\cs_new_protected:Npn \NewDocumentCommandAs#1#2#3#4{
    \group_begin:
    % Store the original value of #2
    \cs_set_eq:cN { tempsave_ \cs_to_str:N #2 } #2
    \cs_set_eq:cc { tempsave_ \cs_to_str:N #2 \c_space_tl code } 
                  { \cs_to_str:N #2 \c_space_tl code }
    % Use \DeclareDocumentCommand with #2 so that error messages work
    \DeclareDocumentCommand#2{#3}{\group_end: #4}
    % Define #1 to be a wrapper command that sets #2<space>code equal to #1<space>code
    \cs_new:Npx #1{
        \group_begin:
        \exp_not:N \cs_set_eq:NN
            \exp_not:c { \cs_to_str:N #2 \c_space_tl code }
            \exp_not:c { \cs_to_str:N #1 \c_space_tl code }
        \exp_not:c { \cs_to_str:N #1 \c_space_tl inner }
    }
    % Save the value of #2 set by DeclareDocumentCommand
    \cs_gset_eq:cN { \cs_to_str:N #1 \c_space_tl inner } #2
    \cs_gset_eq:cc{ \cs_to_str:N #1 \c_space_tl code } { \cs_to_str:N #2 \c_space_tl code }
    % Restore the original value of #2
    \cs_gset_eq:Nc #2 { tempsave_ \cs_to_str:N #2 }
    \cs_gset_eq:cc { \cs_to_str:N #2 \c_space_tl code } { tempsave_ \cs_to_str:N #2 \c_space_tl code }
    \group_end:
}

This is a bit messy, but works alright. The big benefit of this is that it doesn't depend on the implementation of \NewDocumentCommand beyond the detail that the guts of the macro are stored in #1<space>code and no other auxilary commands are used. One limitation is that it won't work if all arguments are type "m", but this doesn't bother me. This approach also can't work for expandable macros.

Another possible approach is to make a patched version of \__xparse_declare_cmd_mixed_aux:Nn that uses a different name for the error command (stored in \l__xparse_fn_tl) and install that definition temporarily for the sake of using \NewDocumentCommand. This has the advantage that you can do a similar thing to \__xparse_declare_cmd_mixed_expandable:Nn and get an expandable version working. It also works even if all arguments are mandatory. The disadvantage is that it depends on the exact implementation of \__xparse_declare_cmd_mixed_aux:Nn.

% Make two copies of \__xparse_declare_cmd_aux:Nn, one to patch, one as a save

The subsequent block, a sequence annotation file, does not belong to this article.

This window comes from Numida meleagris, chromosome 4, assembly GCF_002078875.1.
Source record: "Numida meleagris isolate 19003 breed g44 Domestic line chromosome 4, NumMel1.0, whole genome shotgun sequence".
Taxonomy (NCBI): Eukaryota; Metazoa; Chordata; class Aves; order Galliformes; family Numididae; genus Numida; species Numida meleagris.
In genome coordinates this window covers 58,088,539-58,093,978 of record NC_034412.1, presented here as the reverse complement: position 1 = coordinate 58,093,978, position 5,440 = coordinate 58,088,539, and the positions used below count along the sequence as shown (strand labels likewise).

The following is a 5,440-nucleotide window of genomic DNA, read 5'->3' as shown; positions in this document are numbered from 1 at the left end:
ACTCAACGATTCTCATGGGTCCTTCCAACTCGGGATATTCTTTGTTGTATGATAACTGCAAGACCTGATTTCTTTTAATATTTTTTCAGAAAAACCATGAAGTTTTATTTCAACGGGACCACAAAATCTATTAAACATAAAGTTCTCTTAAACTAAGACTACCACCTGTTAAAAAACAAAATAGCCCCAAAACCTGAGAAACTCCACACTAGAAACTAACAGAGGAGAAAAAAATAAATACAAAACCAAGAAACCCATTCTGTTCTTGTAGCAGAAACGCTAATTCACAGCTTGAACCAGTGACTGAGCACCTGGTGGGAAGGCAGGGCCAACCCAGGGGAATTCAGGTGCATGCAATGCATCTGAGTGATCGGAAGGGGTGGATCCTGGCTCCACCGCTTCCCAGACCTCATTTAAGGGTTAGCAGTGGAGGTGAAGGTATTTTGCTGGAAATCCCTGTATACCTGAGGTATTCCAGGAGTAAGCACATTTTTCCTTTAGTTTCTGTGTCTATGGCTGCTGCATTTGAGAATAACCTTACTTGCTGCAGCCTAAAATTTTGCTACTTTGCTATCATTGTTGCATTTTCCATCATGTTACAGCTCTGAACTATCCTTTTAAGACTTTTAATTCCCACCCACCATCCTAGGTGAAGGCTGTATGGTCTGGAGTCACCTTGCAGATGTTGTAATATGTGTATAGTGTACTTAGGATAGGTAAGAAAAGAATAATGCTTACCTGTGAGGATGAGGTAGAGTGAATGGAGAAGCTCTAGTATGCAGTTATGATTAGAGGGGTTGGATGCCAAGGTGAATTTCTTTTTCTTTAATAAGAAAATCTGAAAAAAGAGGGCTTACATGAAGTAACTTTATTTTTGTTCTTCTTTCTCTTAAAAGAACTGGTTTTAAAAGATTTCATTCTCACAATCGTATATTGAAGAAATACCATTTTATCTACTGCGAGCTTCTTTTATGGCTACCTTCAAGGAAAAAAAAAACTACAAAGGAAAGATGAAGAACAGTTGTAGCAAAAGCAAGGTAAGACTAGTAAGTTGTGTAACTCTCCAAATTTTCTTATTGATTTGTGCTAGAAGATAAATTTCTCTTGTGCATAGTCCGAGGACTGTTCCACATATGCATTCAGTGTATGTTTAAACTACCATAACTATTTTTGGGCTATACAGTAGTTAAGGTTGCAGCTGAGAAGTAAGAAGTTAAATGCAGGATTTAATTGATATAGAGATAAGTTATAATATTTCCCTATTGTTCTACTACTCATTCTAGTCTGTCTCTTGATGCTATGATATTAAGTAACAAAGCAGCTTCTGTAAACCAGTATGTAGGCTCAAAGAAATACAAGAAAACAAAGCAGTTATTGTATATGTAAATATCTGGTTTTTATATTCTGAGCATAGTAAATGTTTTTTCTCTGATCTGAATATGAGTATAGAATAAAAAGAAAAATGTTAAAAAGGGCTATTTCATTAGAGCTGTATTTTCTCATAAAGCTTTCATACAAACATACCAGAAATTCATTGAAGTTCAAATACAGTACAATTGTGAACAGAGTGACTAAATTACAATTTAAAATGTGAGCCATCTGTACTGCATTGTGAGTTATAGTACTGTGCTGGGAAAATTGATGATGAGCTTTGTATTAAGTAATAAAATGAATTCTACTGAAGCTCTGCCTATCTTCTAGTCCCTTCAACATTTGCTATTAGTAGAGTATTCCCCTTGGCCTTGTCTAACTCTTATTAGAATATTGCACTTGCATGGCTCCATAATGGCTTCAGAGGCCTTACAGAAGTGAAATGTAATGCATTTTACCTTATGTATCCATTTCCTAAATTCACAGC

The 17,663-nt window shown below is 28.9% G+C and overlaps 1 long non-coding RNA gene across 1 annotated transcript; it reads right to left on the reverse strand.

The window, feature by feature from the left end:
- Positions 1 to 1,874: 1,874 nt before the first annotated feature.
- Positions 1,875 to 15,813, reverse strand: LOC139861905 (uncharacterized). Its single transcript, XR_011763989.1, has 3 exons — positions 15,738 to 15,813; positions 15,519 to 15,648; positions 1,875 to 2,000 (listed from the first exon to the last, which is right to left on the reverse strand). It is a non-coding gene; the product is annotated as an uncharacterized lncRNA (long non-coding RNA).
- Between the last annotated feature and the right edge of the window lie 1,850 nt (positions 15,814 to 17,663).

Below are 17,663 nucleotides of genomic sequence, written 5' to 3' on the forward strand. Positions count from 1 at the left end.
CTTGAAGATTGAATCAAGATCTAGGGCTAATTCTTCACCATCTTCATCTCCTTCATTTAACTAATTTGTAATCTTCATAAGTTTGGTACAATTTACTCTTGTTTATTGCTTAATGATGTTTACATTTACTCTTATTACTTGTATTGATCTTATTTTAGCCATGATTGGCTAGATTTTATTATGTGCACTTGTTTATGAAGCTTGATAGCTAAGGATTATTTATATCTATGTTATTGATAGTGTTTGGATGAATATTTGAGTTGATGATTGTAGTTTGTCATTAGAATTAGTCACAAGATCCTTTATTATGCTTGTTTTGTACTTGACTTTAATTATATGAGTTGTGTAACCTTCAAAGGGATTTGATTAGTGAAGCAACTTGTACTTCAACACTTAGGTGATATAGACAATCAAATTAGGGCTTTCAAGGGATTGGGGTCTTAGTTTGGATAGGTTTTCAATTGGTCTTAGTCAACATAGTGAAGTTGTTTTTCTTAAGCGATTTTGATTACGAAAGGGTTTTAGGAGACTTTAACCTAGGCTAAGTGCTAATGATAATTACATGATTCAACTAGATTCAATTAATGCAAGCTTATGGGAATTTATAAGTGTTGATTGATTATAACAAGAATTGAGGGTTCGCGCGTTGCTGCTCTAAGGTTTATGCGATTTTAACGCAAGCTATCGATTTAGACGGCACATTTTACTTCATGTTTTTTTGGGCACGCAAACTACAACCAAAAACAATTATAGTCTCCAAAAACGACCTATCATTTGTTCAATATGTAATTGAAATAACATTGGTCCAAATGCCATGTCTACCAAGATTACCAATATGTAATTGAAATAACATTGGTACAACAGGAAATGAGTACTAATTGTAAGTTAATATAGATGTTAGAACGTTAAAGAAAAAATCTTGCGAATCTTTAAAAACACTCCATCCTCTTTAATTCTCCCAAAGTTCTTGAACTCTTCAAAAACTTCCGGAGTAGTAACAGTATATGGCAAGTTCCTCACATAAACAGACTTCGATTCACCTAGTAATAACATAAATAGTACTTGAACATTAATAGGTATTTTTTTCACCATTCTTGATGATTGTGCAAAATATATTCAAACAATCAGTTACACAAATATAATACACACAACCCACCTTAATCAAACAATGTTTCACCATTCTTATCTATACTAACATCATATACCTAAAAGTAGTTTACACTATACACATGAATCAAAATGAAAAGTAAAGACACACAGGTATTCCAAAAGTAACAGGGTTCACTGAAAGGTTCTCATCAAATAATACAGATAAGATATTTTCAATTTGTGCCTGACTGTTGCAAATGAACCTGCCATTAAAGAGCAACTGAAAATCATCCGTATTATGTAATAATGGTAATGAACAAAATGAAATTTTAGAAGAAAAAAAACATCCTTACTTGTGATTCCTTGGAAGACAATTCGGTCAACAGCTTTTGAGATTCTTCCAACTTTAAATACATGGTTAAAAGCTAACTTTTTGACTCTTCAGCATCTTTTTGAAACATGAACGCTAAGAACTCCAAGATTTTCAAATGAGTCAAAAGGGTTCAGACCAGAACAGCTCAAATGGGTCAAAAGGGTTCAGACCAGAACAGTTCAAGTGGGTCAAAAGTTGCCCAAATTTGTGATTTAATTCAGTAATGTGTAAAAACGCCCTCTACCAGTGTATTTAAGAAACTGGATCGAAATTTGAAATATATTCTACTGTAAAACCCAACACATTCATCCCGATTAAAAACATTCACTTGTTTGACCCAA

% If \l_..._environment_bool is true, it forces xparse to use argument grabbers even when
% all arguments are mandatory. So we'll set it to be true for \NewDocumentCommandAs
\cs_new_eq:NN \__my_xparse_declare_cmd_aux_as:Nnn \__xparse_declare_cmd_aux:Nnn
\cs_new_eq:NN \__my_xparse_declare_cmd_aux_save:Nnn \__xparse_declare_cmd_aux:Nnn
\patchcmd \__my_xparse_declare_cmd_aux_as:Nnn { \bool_set_false:N \l__xparse_environment_bool } { \bool_set_true:N \l__xparse_environment_bool }{}{\oops}

\cs_new_eq:NN \__my_xparse_declare_cmd_mixed_aux_as:Nn   \__xparse_declare_cmd_mixed_aux:Nn
\cs_new_eq:NN \__my_xparse_declare_cmd_mixed_aux_save:Nn \__xparse_declare_cmd_mixed_aux:Nn

% Replace \l__xparse_function_tl with my own token list that I can set independently
\tl_new:N \l__my_xparse_function_as_tl
\patchcmd \__my_xparse_declare_as_cmd_mixed_aux:Nn 
    {{ \l__xparse_function_tl \c_space_tl }} 
    {{ \l__my_xparse_function_as_tl \c_space_tl }}{}{\oops}

\cs_new:Npn \NewDocumentCommandAs #1#2#3#4 {
    % Patch in my modified version of \__xparse_declare_cmd_mixed_aux
    \cs_set_eq:NN \__xparse_declare_cmd_mixed_aux:Nn \__my_xparse_declare_cmd_mixed_aux_as:Nn
    \tl_set:Nn \l__my_xparse_function_as_tl { \cs_to_str:N #2 } % Use #2 as the error name
    \NewDocumentCommand#1{#3}{#4}
    \cs_set_eq:NN \__xparse_declare_cmd_mixed_aux:Nn \__my_xparse_declare_as_cmd_mixed_aux_save:Nn
}
  • Ok will do. As you can see, I'm not super well versed in the LaTeX3 world. What code is supposed to go in the wrapper? Can I just \cs_new_eq the wrapper to the expl3 syntax command? Note that in xparse, the definition of \DeclareDocumentCommand uses \cs_new_protected:Npn (of course it is a wrapper in the sense that it just checks whether the first argument is definable and if so calls \__xparse_declare_cmd:Nnn). – Hood Chatham Feb 2 '17 at 18:06